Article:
They weren't last words, and they aren't famous, but I said a couple of things that have come back to haunt me. Let's start with last night:
Instead I have a lot of thoughts to express during the next few nights, although it cost me about $140 in rum and coins. At least I hope that's all it cost me.
Turns out that it did cost me more. I'm 99.44 percent sure that my digital camera was swiped as well as my coins and rum. I can't find it, and it was likely sitting in its little black case on my kitchen counter amongst a ton of stuff. It likely stuck out as being a digital camera, and it was small, so it was easily swiped.
It was an older camera, the kind with the smaller view screen on the back. It was probably three or four years old. It was a Christmas gift from Monica on Christmas 2007, however, so it burns me as much as the $100+ in coins. I hadn't used it tons over the past 18 months, but it was the first digital camera I had ever owned. She bought it used, because she couldn't afford to buy me a brand new digital camera, but she bought if from her then-boyfriend's family, and it was in excellent shape. I didn't care that it was a year outdated or used, it was my first digital camera, and it was a highly thoughtful gift. That's what made it special, even if I wasn't taking tons of pictures every week.
The sad part is that not only did it have sentimental value to me, it is of no value to the jackass who took it. (I still think it was just one person, but obviously I can't know for sure.) It's old, so it has no value to anyone. And it has one of those goofy battery packs that needs a special charger. So to recharge the battery, the moron will have to buy a new charger for it, and of course you can't buy one at Target like you could buy AA batteries. Chances are that outdated camera is going to end up in a trash can. I guess it's better that the moron took that instead of the credit card sitting in a stack of cards on my counter, but it still stings.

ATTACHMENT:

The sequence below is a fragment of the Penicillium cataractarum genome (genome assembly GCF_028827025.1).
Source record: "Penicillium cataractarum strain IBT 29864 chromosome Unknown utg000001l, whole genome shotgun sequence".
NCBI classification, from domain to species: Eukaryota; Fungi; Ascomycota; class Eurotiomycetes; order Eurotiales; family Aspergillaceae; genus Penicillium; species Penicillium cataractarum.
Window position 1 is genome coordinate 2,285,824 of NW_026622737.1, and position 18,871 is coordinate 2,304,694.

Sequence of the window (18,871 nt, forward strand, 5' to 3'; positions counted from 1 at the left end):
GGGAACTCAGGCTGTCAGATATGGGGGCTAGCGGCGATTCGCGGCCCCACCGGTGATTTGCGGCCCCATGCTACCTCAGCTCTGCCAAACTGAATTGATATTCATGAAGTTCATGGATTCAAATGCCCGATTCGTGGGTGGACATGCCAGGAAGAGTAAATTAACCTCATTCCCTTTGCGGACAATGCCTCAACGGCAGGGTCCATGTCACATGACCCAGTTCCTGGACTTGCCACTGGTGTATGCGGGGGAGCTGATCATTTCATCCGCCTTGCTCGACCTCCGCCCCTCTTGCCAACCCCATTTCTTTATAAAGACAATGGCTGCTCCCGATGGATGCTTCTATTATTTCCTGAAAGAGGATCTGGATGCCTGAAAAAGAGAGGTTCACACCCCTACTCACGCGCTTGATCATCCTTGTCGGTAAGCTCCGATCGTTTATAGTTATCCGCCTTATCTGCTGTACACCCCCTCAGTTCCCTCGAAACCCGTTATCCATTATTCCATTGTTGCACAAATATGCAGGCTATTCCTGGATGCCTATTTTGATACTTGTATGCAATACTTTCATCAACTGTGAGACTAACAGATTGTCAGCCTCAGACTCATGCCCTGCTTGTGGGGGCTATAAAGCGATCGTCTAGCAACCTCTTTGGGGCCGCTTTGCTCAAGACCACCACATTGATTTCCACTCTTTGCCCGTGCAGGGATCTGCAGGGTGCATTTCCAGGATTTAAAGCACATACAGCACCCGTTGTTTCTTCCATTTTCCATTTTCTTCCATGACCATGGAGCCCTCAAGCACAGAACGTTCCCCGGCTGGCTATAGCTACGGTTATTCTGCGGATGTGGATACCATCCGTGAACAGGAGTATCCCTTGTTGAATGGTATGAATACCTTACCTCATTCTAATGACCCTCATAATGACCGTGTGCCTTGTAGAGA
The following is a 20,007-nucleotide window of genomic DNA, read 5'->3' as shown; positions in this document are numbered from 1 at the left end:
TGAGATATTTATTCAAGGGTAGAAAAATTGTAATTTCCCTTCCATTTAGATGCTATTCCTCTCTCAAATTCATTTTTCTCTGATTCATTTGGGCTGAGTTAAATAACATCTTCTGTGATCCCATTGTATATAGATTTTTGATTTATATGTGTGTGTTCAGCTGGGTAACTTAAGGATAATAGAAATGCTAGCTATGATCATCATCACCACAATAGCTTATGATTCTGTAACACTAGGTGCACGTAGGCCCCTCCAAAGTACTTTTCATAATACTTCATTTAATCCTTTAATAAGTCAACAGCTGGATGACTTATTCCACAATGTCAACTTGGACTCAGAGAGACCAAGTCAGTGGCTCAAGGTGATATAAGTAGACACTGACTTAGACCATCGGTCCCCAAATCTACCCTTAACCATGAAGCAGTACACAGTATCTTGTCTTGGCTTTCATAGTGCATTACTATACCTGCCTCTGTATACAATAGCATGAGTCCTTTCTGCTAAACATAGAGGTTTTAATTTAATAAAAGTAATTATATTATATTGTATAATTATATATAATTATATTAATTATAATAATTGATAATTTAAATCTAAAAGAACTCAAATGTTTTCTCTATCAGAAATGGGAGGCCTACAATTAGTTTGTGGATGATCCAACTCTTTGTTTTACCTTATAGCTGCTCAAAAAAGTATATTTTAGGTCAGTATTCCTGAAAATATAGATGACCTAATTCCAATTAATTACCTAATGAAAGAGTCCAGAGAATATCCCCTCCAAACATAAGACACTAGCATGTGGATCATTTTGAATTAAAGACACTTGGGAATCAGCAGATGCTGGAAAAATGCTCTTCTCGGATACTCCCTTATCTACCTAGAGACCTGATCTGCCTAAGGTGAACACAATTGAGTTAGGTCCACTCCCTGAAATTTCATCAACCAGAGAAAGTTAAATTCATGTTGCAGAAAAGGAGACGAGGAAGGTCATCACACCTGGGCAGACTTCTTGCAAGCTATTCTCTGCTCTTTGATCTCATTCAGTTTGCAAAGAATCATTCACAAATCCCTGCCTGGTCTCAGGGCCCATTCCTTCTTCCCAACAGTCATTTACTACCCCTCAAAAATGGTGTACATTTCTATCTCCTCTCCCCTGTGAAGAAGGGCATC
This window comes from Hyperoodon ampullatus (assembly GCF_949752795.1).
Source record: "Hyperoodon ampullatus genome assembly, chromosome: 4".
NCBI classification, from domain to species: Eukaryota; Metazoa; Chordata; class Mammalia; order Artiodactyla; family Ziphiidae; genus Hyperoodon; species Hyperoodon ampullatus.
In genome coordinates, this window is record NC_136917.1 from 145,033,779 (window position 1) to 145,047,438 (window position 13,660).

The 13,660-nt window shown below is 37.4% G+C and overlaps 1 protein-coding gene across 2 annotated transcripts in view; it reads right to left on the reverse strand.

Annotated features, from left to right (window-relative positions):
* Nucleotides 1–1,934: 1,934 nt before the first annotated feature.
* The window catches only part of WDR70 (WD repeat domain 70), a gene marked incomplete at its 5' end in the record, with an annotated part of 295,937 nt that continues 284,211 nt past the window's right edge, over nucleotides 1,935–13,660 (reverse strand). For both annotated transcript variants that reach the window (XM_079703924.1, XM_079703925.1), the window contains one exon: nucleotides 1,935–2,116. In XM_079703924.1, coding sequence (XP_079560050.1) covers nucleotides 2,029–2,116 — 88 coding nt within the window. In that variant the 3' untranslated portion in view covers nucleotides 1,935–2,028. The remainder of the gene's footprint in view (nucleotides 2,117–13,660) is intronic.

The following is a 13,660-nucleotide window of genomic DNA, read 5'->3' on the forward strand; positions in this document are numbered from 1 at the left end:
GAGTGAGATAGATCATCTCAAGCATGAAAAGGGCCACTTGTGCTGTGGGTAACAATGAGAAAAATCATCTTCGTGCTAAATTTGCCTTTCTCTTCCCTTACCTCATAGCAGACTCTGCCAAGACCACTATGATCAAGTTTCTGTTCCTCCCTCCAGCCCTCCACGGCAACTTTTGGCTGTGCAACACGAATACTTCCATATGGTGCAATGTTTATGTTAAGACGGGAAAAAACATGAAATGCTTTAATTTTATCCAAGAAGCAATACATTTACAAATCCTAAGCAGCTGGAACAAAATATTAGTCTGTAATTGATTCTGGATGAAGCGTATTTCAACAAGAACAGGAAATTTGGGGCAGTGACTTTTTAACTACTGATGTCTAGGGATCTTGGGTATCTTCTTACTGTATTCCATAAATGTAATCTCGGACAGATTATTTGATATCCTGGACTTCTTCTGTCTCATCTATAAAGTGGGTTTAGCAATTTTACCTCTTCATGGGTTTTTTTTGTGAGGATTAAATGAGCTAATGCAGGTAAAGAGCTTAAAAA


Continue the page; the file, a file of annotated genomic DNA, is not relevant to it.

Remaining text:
Trust me, this plan is brilliant, just don't break into my apartment, there's likely to be $300 in cash in my dresser drawer.
I wrote that last summer, after being frustrated by ATM machines. I sat in line for several minutes behind a car where four people had to get cash out of the machine. In the meantime people who arrived after me were already out of the neighboring line. I was the only car in either line when I left, and I was pissed, as a couple of cars that arrived after me were already gone before I ever pulled up to the machine.
That's when I vowed to start taking out $300 at a time from savings and keeping it in my apartment. Each time I needed cash I would take $40 or $100 and then go online in the next day or so and transfer cash from checking to savings, so when it was all over, I had $300 in savings to withdraw. I've done that successfully several times no, with no regrets.
And true to my word, I've kept that cash in the top dresser drawer. I keep it in a bank envelope and take what I need when I need it. A week ago I took a larger than normal amount and emptied the envelope, in part because I knew I was going shopping for several things and decided I'd pay cash rather than have five separate debit card charges to deduct in my checkbook. (Because I'm old fashioned and still keep a checkbook ledger.)
As it turns out, the idiot never checked that drawer, and even had he done so, he wouldn't have found $20 bills, just $68 in small miscellaneous bills, (I counted before I moved them to a far less obvious location,) and two Minnesota Twins tickets. So even if I had been unlucky when it came to that drawer, I would have been spared a $300 loss.
Obviously the thief didn't read my blog before hitting up my apartment, not that he could have linked the blog to me anyway.
Despite the depressing realization this morning that the camera was gone, too, I still consider myself very lucky, given the situation. Details to follow in the next day or two.